NAROWAL: Sikhs visiting Gurdwara Darbar Sahib through the recently opened Kartarpur Corridor are bringing tomatoes from India as their share for the langar khana or the community kitchen which provides a free vegetarian meal to all visitors.
Before coming to the Gurdwara, Sardar Hari Chand and Sardar Ammar Sindhu Singh, both of Amritsar in Indian Punjab, filled their bags with tomatoes as their best present for the langar khana given the high prices of tomato in Pakistan. Like Hari Chand and Ammar Sindhu, several other pilgrims also brought tomatoes and other vegetables for the community kitchen.
Sardar Hari Chand said they brought tomatoes for their high prices in Pakistan and cheap rates in India. He said he learned that in Narowal, tomatoes were being sold for Rs300 to Rs400 per kg “while in India, they are available for Rs20”.
Ammar Sidhu said: “Sikh pilgrims from all over the world eat meals from the langar khana and a dish without tomatoes remain incomplete.”
He said: “We’ve heard the rates of vegetables are very high in Pakistan; while coming from Amritsar, we also brought ginger, green chilli, garlic and onion.”
Pilgrims say they feel happy when they contribute their share in the form of kind and cash for providing tasty dishes to visitors.
Ammar Sindhu said no Sikh would like to visit anyone’s home without a gift, so how could they forget to bring something to their guru’s house.
Sikhs visiting their high place from Malaysia, Canada, France, Italy and India through the visa-free corridor are grateful to the Pakistan government for opening the corridor.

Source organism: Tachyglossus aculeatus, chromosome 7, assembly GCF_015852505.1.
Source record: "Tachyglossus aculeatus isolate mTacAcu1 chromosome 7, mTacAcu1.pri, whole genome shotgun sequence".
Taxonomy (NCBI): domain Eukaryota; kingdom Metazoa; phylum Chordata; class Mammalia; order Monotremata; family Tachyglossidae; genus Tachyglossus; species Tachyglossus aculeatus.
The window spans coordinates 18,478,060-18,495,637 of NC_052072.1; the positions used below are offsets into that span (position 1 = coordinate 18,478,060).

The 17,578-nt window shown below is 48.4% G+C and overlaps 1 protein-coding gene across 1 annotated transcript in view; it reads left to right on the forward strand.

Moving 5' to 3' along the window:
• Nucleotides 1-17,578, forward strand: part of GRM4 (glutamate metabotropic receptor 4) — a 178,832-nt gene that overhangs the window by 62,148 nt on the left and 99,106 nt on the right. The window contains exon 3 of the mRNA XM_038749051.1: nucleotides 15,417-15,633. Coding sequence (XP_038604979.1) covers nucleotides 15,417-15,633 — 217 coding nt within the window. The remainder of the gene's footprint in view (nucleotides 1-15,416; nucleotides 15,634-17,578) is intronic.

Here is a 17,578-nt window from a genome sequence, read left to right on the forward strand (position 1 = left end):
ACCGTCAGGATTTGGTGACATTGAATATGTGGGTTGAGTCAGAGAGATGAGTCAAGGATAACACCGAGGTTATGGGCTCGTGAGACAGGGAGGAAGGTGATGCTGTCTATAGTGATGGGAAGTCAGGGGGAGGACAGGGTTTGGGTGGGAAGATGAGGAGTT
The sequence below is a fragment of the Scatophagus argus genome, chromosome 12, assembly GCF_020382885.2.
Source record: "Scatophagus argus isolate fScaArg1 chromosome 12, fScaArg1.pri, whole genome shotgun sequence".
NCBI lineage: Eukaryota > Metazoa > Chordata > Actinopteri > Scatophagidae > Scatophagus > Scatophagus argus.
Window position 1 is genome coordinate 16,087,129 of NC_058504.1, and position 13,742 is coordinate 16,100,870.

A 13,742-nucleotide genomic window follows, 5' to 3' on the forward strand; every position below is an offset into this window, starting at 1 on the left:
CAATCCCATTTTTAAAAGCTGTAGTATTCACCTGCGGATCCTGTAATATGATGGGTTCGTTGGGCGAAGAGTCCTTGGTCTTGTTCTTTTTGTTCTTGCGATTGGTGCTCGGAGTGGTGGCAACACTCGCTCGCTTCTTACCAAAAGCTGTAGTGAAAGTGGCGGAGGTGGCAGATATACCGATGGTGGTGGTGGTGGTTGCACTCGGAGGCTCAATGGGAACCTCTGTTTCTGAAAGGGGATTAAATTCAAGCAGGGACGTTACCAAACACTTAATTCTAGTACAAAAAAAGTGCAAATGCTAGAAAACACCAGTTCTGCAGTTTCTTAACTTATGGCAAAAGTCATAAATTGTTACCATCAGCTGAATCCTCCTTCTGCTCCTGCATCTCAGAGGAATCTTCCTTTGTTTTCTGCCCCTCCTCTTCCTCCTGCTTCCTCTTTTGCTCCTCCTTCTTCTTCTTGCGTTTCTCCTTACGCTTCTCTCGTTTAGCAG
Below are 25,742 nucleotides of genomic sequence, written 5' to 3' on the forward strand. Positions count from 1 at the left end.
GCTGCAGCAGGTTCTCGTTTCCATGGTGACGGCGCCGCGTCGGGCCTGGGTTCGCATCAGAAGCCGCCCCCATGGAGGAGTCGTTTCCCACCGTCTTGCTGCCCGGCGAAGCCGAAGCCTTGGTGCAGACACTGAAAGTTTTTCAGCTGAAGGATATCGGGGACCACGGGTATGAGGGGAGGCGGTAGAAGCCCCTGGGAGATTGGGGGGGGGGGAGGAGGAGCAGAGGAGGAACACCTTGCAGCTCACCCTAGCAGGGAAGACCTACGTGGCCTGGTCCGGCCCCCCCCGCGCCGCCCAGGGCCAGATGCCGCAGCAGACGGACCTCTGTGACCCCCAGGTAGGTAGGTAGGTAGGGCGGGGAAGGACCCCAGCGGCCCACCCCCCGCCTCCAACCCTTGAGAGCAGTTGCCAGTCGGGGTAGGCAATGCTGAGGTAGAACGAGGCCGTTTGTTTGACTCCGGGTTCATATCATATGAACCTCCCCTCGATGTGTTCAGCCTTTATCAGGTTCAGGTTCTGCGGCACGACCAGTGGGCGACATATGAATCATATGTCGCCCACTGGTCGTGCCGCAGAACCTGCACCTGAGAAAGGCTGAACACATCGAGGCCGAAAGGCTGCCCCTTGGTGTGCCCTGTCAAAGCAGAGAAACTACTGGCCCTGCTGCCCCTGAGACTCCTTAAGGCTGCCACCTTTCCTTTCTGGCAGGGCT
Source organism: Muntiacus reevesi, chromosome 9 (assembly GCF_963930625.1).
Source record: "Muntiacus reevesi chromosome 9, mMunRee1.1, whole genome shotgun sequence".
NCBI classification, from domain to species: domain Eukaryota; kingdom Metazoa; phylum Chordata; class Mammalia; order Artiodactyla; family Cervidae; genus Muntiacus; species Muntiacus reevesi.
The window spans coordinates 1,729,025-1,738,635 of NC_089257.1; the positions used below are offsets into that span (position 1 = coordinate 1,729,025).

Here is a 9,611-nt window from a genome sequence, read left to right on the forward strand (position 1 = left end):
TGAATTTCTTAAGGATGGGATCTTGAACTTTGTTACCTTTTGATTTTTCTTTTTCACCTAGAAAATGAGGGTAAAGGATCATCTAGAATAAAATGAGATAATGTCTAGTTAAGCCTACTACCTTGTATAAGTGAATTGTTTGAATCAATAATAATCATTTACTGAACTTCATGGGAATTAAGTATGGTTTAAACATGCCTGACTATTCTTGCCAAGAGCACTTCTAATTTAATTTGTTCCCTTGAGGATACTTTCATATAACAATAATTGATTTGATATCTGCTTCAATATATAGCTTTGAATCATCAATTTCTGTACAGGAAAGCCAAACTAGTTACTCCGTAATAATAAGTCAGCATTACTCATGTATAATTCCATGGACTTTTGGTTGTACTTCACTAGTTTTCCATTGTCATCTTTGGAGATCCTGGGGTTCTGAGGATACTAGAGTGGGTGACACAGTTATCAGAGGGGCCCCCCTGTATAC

Samran Singh, a schoolteacher in Malaysia, arrived at the gurdwara with Sardar Sarmeen Singh through the corridor.
She said: “Pakistan has given the message of peace and love to the world by constructing the Kirtarpur Corridor; this corridor will strengthen relations between Pakistan and India and there will be peace. Poverty will be alleviated and there will be prosperity in both countries.”
Seeta Rani, of Mumbai, and Ashoo Singh, of Mogha city, were visiting their holy place in Pakistan for the first time.
“By opening the Kirtarpur Corridor, Pakistan did a great favour to the Sikh nation,” said Seeta.
“We’re thankful to the Pakistan government and the people of Pakistan for formulating an integrated system of looking after our worship places,” added Ashoo.
Sikh pilgrims coming to the gurdwara also buy crafts and take photographs after performing their rituals.
Published in Dawn, December 6th, 2019